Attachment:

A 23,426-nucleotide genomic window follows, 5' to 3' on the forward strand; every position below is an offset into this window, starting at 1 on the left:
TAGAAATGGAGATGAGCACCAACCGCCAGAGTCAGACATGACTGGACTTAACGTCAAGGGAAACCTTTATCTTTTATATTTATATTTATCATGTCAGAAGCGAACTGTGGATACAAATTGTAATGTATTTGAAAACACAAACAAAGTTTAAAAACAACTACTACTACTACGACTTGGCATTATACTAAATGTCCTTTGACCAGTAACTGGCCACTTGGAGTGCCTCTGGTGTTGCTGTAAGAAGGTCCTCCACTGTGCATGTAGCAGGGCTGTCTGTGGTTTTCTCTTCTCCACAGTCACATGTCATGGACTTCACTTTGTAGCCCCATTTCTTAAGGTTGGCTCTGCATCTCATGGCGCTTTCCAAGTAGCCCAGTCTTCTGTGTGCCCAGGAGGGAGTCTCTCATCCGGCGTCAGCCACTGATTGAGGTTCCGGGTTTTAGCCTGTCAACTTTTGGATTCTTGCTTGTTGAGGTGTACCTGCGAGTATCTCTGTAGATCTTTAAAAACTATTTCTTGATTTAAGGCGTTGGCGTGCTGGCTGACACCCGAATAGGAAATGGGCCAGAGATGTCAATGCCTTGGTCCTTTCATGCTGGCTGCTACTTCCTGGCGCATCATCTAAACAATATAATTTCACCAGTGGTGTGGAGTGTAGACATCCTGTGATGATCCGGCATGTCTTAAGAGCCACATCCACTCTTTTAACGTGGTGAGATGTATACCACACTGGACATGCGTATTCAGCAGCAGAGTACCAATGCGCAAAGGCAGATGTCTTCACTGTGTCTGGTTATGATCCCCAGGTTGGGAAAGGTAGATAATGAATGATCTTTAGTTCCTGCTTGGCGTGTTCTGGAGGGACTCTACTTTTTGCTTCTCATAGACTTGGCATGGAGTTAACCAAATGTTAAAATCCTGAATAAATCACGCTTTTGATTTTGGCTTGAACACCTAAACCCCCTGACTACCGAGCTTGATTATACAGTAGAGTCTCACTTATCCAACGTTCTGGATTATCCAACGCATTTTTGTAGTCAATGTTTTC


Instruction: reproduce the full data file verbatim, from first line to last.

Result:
A 23,426-nucleotide genomic window follows, 5' to 3' on the forward strand; every position below is an offset into this window, starting at 1 on the left:
TAGAAATGGAGATGAGCACCAACCGCCAGAGTCAGACATGACTGGACTTAACGTCAAGGGAAACCTTTATCTTTTATATTTATATTTATCATGTCAGAAGCGAACTGTGGATACAAATTGTAATGTATTTGAAAACACAAACAAAGTTTAAAAACAACTACTACTACTACGACTTGGCATTATACTAAATGTCCTTTGACCAGTAACTGGCCACTTGGAGTGCCTCTGGTGTTGCTGTAAGAAGGTCCTCCACTGTGCATGTAGCAGGGCTGTCTGTGGTTTTCTCTTCTCCACAGTCACATGTCATGGACTTCACTTTGTAGCCCCATTTCTTAAGGTTGGCTCTGCATCTCATGGCGCTTTCCAAGTAGCCCAGTCTTCTGTGTGCCCAGGAGGGAGTCTCTCATCCGGCGTCAGCCACTGATTGAGGTTCCGGGTTTTAGCCTGTCAACTTTTGGATTCTTGCTTGTTGAGGTGTACCTGCGAGTATCTCTGTAGATCTTTAAAAACTATTTCTTGATTTAAGGCGTTGGCGTGCTGGCTGACACCCGAATAGGAAATGGGCCAGAGATGTCAATGCCTTGGTCCTTTCATGCTGGCTGCTACTTCCTGGCGCATCATCTAAACAATATAATTTCACCAGTGGTGTGGAGTGTAGACATCCTGTGATGATCCGGCATGTCTTAAGAGCCACATCCACTCTTTTAACGTGGTGAGATGTATACCACACTGGACATGCGTATTCAGCAGCAGAGTACCAATGCGCAAAGGCAGATGTCTTCACTGTGTCTGGTTATGATCCCCAGGTTGGGAAAGGTAGATAATGAATGATCTTTAGTTCCTGCTTGGCGTGTTCTGGAGGGACTCTACTTTTTGCTTCTCATAGACTTGGCATGGAGTTAACCAAATGTTAAAATCCTGAATAAATCACGCTTTTGATTTTGGCTTGAACACCTAAACCCCCTGACTACCGAGCTTGATTATACAGTAGAGTCTCACTTATCCAACGTTCTGGATTATCCAACGCATTTTTGTAGTCAATGTTTTC